Pang Sern Yong turns shores to canvas for his artworks that fade with the tides

PANG SERN YONG moved from Singapore to Kuala Lumpur in August 2020 to pursue his love for a particular type of art – drawing patterns in the sand.

Captivated by the white sandy beaches of Langkawi in Kedah, Pang moved to the island and began to draw large-scale artworks, ranging from geometric designs, mandalas, patterns and flowers in the sand.

“I am drawn to making art on the beach because of its quality of impermanence. When the tides change every six hours, the beach ‘canvas’ would be refreshed. I love the challenge of racing against time in two to three hours to get each piece created and documented,” he said.

Pang creates his masterpieces using non-polluting tools such as an iron rake with a wooden handle, and a length of nylon string used to make simple measurements.

“The size of the ‘beach canvas’ would depend on how much the tide recedes from the shore. A typical size would measure about 20m in length and 10m in width,” said Pang.

His biggest piece Oriental Fans was 30m by 10m, which he took three hours and three attempts to perfect.

A degree holder in film studies, Pang worked as a film and video creator for 10 years before falling in love with beach art. Despite having no formal education in art, the self-taught artist attended sketching and drawing classes and learned beach art solely through exploration and experimentation.

His earliest memories of the beach were those with his mother, whom he describes as his biggest inspiration, at Desaru and Pangkor Island, before moving at the age of five to Singapore, where he spent most of his life.

After moving back to Malaysia to expand his media company, his relationship with the beach grew stronger.

“I started with drawing circles on the sand using just small sticks. As days went by, my urge to create art became stronger, and with the beach available as a ‘canvas’, I started to acquire tools or art equipment and made bigger and more complex pieces, and used a drone to document the pieces.

“My works began to gain traction online, as well as from curious beach-goers,” he added.

$!The Wheel of Eternity is Pang’s favourite piece, as it was drawn at a secret beach only few are aware of and relatively difficult to access. - Picture courtesy of Pang Sern Yong

Why do you call yourself a beach artist and not a sand artist?

I call myself a beach artist because I feel that beach art isn’t just about sand, but the whole beach. The entire process from conceptualisation, creation and documentation would involve the sea, the trees, the sunlight and the surroundings. I see each of these elements being interconnected, and without any of these, it would not be possible for beach art to exist.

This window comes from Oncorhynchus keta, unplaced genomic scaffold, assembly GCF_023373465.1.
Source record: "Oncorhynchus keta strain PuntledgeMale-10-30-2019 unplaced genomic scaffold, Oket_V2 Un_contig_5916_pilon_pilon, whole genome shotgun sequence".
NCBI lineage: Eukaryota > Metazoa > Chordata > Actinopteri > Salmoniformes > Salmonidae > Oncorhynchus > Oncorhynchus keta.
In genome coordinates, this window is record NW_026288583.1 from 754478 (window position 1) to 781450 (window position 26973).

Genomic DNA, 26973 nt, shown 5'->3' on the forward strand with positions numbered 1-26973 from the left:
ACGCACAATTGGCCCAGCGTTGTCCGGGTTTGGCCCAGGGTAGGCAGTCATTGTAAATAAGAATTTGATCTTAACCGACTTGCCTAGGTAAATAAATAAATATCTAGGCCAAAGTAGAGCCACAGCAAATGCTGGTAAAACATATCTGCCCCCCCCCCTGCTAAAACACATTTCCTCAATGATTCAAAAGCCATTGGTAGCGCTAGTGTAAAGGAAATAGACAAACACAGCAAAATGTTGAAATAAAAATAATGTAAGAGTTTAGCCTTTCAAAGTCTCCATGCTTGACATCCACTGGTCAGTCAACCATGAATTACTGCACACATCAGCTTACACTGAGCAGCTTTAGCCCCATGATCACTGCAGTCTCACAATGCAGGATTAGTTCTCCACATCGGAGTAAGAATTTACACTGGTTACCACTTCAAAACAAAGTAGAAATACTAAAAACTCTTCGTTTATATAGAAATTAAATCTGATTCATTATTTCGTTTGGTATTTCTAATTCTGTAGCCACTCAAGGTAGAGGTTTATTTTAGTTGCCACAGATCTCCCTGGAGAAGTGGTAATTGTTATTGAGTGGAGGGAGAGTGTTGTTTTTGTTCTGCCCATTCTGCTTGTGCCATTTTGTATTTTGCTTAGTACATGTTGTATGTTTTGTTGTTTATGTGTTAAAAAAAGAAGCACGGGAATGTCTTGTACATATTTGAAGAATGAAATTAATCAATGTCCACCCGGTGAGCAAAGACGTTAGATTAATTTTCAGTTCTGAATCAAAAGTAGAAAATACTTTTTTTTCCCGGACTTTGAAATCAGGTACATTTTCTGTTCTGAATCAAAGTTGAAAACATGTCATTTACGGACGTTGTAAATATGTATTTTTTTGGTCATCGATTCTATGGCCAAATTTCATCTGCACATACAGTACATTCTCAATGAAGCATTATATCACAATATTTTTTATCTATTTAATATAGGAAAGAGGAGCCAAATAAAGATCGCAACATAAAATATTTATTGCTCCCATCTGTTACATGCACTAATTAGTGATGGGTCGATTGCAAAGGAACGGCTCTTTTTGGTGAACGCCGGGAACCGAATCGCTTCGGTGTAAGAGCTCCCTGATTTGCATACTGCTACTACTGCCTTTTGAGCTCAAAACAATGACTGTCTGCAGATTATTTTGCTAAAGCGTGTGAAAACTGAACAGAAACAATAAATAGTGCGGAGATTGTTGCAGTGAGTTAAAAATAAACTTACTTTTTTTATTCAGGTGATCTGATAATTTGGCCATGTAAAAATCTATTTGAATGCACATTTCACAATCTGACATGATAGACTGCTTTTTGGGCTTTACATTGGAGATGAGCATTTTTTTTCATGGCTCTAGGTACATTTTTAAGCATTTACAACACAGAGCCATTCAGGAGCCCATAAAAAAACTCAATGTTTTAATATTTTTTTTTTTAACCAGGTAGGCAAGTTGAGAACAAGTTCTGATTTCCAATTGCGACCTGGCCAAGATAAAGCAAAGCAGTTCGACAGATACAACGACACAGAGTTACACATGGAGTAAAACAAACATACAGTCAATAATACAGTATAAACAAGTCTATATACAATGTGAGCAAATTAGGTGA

$!Beach Ball

What kind of shapes and patterns do you draw?

Sand canvas is elegant, and the shapes and patterns that I create seek to reflect its elegance. Inspiration for my works comes from nature. I am always drawn to repeating patterns, and they inspire me to create geometric designs that I would like to be timeless in quality. The pieces that I create on the sand must blend with the surroundings. I also get ideas from my personal life and experiences and seek to raise conversations on social and environmental issues through the pieces.

$!Shape of My Heart

What is the focus of your art?

I wish to call attention to our beaches and for us to look at them with fresh eyes, aside from their use for commercial and leisure activities such as water sports and swimming. Because of the scale and size of the art pieces (they can only be captured from the air along with the surroundings), viewers are immediately drawn in and captivated.

Beach art is timely, urgent and relevant as over-tourism and pollution have forced the closure of beaches in Thailand and the Philippines for clean-up operations as recently as 2019. Before more beaches close due to these issues, I hope that my art will raise awareness and spark conversations on how we can better protect and care for our beaches.

$!Oriental Fans

What factors do you need to consider before drawing?

Low tide, wet sand and no rain. I check the tide schedules daily to ensure low tide timings do not coincide with sunrise or sunset. Timing is also important, with only two to three hours to draw my designs from either 7am to 9am in the morning or 5pm to 7pm in the evening for the best light cast on the sand for documentation.

I also need to consider unwanted intrusions from passers-by unknowingly walking into an unfinished piece.

$!2021 New Year greeting at Pantai Cenang.

What are your future goals?

Call attention to conservation issues, promoting our beaches via beach art, and also to grow a beach art network and collective.